The invention of interest defines a head interconnect assembly comprised of conductive elements such as parallel or twisted wire(s) of 44 AWG fixedly attached to prepatterned film carrier. The conductors are routed down the carrier strip matching a predetermined orientation and placement. Conductor routing matches the pattern required to mate with the suspension member without manual manipulation during assembly. At both the slider and electronics end of the interconnect, the conductors are fixedly spaced with the option of having the insulative coating stripped, to match multiple bonding pad placement and orientation. Additionally, the carrier strip shall contain patterned features defining open regions of accommodation for the suspension and appendages of support for the mating conductors as well as provision for mechanized tooling and assembly. The appendages extending outward into the open regions of the carrier strip shall define the bonding sites of the conductors to the carrier. At final assembly, the conductor support appendages are separated from the main body of the strip leaving only those elements essential to the protection, support, and attachment of the interconnect to the suspension. The interconnect shall be attached to the suspension via adhesive, mechanical fastening, or thermoplastic reflow bond.

BRIEF DESCRIPTION OF THE DRAWINGS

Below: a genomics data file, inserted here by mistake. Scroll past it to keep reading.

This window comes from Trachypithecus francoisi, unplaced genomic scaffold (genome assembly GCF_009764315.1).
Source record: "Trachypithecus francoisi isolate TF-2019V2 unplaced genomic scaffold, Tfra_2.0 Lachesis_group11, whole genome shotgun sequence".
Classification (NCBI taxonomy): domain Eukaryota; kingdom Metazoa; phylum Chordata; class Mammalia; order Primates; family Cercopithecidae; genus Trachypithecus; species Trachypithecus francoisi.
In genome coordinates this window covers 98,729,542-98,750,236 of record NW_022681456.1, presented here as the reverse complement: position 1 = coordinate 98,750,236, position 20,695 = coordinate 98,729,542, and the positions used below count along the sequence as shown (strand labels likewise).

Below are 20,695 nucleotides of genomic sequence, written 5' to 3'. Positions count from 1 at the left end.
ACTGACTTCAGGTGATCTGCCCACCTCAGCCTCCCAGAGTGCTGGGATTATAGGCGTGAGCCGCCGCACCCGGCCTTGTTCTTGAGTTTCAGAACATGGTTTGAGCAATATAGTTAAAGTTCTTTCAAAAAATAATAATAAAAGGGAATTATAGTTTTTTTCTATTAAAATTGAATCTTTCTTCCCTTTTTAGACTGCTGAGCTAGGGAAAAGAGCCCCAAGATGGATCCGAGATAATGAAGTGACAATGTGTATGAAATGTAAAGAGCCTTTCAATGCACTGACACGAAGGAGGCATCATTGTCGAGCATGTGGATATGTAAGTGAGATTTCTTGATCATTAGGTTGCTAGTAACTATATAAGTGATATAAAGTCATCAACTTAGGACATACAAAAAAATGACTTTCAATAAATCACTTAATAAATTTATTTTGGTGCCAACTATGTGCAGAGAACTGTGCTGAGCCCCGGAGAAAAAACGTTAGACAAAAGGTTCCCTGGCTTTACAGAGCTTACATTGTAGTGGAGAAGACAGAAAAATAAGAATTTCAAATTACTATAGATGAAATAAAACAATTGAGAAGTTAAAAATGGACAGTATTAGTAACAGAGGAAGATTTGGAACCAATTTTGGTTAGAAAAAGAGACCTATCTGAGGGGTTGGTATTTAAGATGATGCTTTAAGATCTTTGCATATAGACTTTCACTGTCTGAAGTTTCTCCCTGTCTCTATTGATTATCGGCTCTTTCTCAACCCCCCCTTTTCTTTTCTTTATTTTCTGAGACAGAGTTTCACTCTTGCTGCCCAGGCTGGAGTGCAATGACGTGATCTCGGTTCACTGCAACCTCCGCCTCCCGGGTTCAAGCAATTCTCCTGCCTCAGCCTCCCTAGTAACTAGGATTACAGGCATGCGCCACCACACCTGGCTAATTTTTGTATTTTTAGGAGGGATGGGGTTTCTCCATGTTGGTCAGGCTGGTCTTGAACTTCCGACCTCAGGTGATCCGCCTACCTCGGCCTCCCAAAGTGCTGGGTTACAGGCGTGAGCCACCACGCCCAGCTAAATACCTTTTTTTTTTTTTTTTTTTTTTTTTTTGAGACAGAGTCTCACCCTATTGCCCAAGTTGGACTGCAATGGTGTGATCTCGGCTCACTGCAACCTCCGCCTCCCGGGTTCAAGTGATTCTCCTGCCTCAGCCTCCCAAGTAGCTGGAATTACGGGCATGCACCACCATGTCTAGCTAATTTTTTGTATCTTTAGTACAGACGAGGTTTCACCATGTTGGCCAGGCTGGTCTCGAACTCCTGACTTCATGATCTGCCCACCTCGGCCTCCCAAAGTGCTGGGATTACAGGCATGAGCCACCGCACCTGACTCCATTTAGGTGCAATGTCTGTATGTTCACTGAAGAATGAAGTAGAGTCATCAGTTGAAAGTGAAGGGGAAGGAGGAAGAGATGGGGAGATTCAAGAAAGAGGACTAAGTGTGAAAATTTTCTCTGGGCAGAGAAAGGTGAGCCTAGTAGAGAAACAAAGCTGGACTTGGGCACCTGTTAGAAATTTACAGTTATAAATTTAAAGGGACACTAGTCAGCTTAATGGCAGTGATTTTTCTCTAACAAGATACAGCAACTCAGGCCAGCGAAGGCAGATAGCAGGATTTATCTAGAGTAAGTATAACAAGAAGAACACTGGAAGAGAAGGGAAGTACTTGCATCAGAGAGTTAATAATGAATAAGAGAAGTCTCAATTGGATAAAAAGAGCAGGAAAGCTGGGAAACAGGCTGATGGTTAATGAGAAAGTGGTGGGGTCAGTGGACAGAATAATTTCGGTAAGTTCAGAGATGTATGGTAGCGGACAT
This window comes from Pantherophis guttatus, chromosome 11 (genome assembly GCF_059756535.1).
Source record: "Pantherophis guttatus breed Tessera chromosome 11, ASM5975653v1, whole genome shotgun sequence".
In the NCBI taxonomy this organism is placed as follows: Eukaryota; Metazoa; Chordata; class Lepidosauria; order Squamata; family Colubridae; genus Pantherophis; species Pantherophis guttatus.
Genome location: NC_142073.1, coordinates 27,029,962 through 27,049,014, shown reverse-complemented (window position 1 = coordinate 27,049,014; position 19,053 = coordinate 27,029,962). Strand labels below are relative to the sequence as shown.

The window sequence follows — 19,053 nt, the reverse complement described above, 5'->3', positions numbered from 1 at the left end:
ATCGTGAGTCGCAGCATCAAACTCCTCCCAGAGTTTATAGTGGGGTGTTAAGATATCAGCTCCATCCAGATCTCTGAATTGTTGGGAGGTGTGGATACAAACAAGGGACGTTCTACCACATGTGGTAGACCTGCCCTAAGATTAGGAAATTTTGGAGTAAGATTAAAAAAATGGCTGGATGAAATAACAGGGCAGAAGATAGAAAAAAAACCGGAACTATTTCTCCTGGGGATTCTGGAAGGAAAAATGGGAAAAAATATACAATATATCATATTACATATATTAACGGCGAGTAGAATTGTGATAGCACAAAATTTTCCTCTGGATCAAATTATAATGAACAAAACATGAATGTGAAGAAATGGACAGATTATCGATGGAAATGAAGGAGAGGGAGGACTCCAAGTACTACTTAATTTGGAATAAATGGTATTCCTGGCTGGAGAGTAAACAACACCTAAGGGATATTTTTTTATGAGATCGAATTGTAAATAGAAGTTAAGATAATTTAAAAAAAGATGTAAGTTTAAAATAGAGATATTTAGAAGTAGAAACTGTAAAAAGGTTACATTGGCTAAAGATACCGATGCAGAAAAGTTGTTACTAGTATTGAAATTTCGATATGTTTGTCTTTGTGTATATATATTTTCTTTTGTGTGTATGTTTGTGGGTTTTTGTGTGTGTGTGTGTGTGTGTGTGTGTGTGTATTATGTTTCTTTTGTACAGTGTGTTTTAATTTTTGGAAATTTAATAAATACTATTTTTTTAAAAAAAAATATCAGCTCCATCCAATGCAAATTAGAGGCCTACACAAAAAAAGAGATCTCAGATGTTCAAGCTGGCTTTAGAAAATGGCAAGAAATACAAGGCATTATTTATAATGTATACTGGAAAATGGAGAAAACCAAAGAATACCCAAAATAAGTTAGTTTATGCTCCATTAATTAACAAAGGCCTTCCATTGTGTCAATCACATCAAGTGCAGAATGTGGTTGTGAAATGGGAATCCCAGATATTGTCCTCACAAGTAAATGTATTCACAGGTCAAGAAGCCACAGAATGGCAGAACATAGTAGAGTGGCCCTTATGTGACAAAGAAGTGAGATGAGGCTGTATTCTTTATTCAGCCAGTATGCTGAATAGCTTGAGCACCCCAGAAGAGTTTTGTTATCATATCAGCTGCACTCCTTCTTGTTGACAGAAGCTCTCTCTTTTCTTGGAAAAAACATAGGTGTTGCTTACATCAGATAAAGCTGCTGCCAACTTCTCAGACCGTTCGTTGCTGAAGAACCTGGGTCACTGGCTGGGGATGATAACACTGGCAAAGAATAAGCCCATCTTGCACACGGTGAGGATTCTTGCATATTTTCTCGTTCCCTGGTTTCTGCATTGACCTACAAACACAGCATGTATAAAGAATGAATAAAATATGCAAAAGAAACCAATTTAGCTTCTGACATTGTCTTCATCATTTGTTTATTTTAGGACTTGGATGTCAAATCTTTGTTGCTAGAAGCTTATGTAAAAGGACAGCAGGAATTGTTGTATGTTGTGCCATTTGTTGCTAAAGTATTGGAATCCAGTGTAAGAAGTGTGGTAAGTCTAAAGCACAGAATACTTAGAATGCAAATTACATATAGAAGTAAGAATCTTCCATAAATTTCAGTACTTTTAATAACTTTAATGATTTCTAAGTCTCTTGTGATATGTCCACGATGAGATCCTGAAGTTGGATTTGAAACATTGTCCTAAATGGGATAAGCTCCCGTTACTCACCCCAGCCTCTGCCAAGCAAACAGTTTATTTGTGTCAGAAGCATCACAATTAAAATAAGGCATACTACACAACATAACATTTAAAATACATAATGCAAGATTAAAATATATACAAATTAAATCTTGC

FIG. 1 is a perspective view of a conventional magnetic head suspension assembly;

FIG. 2 is a perspective view of the preferred embodiment showing a head suspension assembly with carrier strip interconnect attached prior to final assembly step;

FIG. 3 is an exploded view of the preferred embodiment showing the conductive interconnect, carrier strip, and suspension; and

FIG. 4 is a detail of the slider mount end of the suspension showing the spaced leads of the conductive interconnect as defined within the carrier strip.

DETAILED DESCRIPTION OF THE INVENTION

As referenced in U.S. Pat. No. 4,819,094, FIG. 1 shows a conventional magnetic suspension assembly. The assembly includes a slider, or a transducer head 12 which is electrically connected by fine insulated wires 14 routed through a polytetrafluoroethylene (PTFE) tube 16 held to suspension 18 by wire captures 20 and center tang 22. As discussed previously, the prior art has some limitations which can affect the fly height variation of the head suspension assembly. The manual positioning and bonding sequence of the fine insulated wires requires exceptional dexterity and occasionally results in damage to the fragile wires during assembly and repair. In addition, routing the tube and wire assembly down the suspension and subsequent attachment via wire captures or center tangs can induce a static bias to the slider body, ultimately affecting the fly height of the slider. Adding to the situation is the difficulty in achieving the same conductor routing near the head each time, resulting in bias variability making design compensation for such bias a difficult proposition. Spatial considerations are beginning to target the PTFE tubing and wire captures upon the suspension as limiting factors as the disk stacking density increases.

The preferred form of the invention in FIG. 2 through 6 portrays a prepatterned film carrier strip 50 with conductor elements 52 and magnetic head suspension assembly 54 attached.